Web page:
JK: After we built the demo tool, I showcased it at Argonne's Science Careers in Search of Women event, which invites female high school students to explore STEM careers alongside the lab's women scientists and engineers. As of 2021, women still occupied only about a third of STEM jobs. So, Argonne and other national laboratories offer many programs that aim to recruit more girls and women into STEM and to help them feel welcome in these careers.
How did students react to your miniature plant?
JK: I explained that the plant uses a pump to move water from the lower reservoir into the upper reservoir. Then, we let them turn a valve to move the water down, which lights up an LED light. It's really rewarding to see their faces. They don't always know what electricity means, but they're excited because of the light.
Quentin: But some of them didn't care about the glowing light. They wanted to touch the tubing to feel the water going down. It's kind of funny, the diverse reactions you can get.
So, why are these STEM education projects important? Is hydropower facing any specific challenges?
JK: There is a perception issue. People see hydropower as boring or just a huge dam. But with these activities, we can help people see the value of hydropower and eventually get more people to join this industry.
Quentin: Hydropower is an old technology. When people think about renewables, nobody thinks about hydropower even though it provides nearly 30% of the United States' renewable energy.
The hydropower workforce is aging, too, right?
Quentin: Recently, JK and I were both at a hydropower conference, and we realized that there were no young people. We were there for a DEIA panel and thinking, "How can we get more young people interested in the industry?" Most of the people working in hydropower are older because we don't have a lot of new employees coming in. And that makes it hard for a teenager to see themselves in the industry. But the good thing with this pumped storage hydropower model is that it's a kind of advertisement—a way to show kids something they can understand.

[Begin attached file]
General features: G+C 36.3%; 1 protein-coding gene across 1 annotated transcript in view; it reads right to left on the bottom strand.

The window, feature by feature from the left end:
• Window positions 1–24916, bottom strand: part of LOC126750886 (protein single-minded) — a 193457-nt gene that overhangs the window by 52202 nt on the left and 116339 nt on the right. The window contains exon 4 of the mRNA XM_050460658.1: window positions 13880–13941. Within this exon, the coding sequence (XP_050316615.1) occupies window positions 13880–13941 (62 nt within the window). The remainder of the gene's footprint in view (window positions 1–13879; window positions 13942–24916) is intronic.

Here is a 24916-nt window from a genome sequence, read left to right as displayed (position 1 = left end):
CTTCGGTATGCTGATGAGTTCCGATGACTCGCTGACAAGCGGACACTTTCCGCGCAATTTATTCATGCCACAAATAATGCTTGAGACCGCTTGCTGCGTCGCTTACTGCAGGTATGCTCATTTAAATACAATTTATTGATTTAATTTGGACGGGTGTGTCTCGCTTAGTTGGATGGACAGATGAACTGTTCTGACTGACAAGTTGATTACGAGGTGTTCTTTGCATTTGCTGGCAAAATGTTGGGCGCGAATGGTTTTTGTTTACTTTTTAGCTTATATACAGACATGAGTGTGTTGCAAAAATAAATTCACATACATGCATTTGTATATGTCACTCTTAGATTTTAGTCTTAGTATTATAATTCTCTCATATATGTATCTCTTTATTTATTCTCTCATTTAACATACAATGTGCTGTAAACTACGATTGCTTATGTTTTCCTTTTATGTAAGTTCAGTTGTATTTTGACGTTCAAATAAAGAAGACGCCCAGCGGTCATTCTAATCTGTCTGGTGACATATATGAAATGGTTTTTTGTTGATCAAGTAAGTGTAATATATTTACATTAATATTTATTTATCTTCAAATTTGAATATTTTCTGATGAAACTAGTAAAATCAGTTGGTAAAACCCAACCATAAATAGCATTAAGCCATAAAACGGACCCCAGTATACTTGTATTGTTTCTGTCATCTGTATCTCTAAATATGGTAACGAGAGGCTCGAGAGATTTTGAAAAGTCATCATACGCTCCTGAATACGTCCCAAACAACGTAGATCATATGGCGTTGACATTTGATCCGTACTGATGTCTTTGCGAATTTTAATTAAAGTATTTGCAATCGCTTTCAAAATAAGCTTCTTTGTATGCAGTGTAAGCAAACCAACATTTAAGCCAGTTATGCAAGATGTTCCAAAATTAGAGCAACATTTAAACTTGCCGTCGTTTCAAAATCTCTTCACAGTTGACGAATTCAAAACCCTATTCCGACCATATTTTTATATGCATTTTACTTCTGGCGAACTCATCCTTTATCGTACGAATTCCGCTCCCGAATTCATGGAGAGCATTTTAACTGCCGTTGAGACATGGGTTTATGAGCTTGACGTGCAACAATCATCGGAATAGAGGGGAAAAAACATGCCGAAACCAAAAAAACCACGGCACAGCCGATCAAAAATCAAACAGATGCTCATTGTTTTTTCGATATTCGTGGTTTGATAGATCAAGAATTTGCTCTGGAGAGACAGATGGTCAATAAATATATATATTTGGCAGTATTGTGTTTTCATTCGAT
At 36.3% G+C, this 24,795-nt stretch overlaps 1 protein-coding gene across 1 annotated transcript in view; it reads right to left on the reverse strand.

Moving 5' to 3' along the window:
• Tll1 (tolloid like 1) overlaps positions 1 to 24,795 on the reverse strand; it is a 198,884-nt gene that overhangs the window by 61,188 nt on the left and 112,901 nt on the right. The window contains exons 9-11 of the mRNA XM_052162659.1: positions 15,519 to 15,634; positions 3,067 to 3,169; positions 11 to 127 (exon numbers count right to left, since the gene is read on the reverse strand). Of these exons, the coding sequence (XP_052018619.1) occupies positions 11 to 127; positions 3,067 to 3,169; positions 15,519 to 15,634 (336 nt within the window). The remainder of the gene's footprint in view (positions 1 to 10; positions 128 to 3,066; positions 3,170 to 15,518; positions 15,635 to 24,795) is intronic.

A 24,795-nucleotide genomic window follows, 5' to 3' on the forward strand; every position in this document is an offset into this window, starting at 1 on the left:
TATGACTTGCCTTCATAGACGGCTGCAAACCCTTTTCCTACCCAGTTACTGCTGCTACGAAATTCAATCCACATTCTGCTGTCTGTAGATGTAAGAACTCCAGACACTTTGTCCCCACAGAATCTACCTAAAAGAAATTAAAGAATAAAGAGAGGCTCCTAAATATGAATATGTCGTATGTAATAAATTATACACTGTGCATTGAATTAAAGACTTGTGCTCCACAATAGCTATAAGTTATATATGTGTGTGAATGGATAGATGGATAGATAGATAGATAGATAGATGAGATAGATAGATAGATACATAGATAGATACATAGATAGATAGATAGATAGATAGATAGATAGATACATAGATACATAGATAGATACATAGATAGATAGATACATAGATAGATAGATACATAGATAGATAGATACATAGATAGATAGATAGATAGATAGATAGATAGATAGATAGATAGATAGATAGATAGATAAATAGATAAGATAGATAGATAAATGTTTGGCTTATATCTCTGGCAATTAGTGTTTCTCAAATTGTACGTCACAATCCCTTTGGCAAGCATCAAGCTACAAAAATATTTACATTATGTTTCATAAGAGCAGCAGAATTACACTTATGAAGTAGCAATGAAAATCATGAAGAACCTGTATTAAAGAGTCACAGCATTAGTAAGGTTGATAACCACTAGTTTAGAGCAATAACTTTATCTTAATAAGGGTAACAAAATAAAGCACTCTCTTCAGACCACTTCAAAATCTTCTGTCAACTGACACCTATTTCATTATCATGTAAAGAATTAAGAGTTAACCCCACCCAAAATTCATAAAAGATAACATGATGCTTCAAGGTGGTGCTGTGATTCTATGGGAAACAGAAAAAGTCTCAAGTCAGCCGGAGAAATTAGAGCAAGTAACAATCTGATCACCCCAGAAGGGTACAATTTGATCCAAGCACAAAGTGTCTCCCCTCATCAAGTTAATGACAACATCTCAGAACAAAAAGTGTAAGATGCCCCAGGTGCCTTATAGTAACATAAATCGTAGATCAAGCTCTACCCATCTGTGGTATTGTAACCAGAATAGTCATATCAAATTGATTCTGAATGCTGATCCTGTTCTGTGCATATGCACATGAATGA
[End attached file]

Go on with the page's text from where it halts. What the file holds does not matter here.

Apart from building this model, you also recently hosted high school summer interns at your lab, right?
JK: We co-mentored high school interns here for eight weeks. We taught them how to control different energy resources to meet energy demand. As a simple example of what Quentin and I do all the time, we taught them how to use mathematical equations to schedule when the grid gets energy from which sources. Many of these solutions included pumped storage hydropower, a valuable resource for grid stability.
What was their reaction? Were they excited about the activity?
JK: I think they were really proud of what they accomplished. They got to present their work to an audience at Argonne that included their parents.
Quentin: JK is not giving himself the credit he deserves. He created an engaging power system game, which challenged students to find the most cost-effective ways to coordinate various power plants to meet energy demand. They had to consider resource availability and the technical characteristics of pumped storage hydropower plants. We gave the students 24 hours to finish it, but they were so excited, they finished in just two hours. Every time they were saying, "What's next? What's next? What's next?"
What advice would you give to young students thinking about pursuing STEM careers?
Quentin: Students have so many amazing resources that we didn't have when we were their age. Today, students can access thousands of videos on specific topics or interviews with people who do the job they are interested in.
And you don't have to commit right away. I did my doctorate on the transmission grid. When I joined Argonne, I had almost no knowledge about hydropower, but I was able to quickly adapt to this industry because I already had skills in math and coding. If you have transferable skills, like calculus or coding in Python, you can help with hydropower, geothermal energy, or any other kind of energy. The spectrum of things you can work on is so broad. That's the great thing about STEM.
Visit WPTO's educational resources to find more educational resources. Catch up on WPTO's other Ripple Effect profiles and the Office of Energy Efficiency and Renewable Energy's Clean Energy Champions.